Science in School makes all articles available on the internet to all users immediately upon publication. With very few exceptions, articles in Science in School are published under Creative Commons copyright licences that allow the text to be re-used with varying limitations. Note that the copyright licences refer to the text of the articles and not to the images. You may republish the text according to the licences below, but you may not reproduce the images without the consent of the copyright holder.

Most Science in School articles carry one of three copyright licences. Until issue 35, the most articles carried either a CC BY-NC-SA licence or a CC BY-NC-ND licence. As of issue 36, most articles carry the CC BY licence.

1. Attribution (CC BY)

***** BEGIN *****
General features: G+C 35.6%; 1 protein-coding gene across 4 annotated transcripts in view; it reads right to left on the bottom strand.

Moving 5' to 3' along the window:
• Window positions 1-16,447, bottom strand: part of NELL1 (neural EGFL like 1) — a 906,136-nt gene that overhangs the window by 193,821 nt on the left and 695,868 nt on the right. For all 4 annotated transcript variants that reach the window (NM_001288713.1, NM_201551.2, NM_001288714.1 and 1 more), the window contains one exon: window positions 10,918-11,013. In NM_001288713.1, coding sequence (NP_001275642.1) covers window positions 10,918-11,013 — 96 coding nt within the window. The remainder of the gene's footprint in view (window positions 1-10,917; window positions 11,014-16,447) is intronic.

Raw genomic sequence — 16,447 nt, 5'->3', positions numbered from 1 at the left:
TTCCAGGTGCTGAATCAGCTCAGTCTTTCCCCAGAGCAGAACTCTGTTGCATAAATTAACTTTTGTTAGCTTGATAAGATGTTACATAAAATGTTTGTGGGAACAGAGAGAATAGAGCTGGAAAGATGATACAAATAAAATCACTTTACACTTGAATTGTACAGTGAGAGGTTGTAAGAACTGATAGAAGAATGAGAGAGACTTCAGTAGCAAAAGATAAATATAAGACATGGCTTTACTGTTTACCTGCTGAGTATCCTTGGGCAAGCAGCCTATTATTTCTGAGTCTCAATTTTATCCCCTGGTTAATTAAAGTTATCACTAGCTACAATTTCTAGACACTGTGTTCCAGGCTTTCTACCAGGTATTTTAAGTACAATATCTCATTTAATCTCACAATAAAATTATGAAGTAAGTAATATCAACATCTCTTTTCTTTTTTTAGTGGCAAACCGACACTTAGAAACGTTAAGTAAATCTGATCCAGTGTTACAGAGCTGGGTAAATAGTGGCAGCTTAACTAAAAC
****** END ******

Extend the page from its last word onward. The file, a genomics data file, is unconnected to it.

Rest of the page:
This license lets you distribute, remix, tweak, and build upon the author’s work, even commercially, as long as you credit the author for the original creation.

2. Attribution non-commercial share-alike no-endorsement (CC BY-NC-SA)


This licence lets you remix, tweak, and build upon the author’s work non-commercially, as long as you credit the author and license your new creations under identical terms. You can download and redistribute the author’s work, but you can also translate or produce new stories based on the work. All new work based on the author’s work will carry the same licence, so any derivatives will also be non-commercial in nature.

Furthermore, you may not imply that the derivative work is endorsed or approved by the author of the original work or by Science in School.

3. Attribution non-commercial no derivatives (CC BY-NC-ND)


This licence is often called the ’free advertising’ licence because it allows you to download the author’s work and share it with others as long as you credit the author, but you cannot change the work in any way or use it commercially.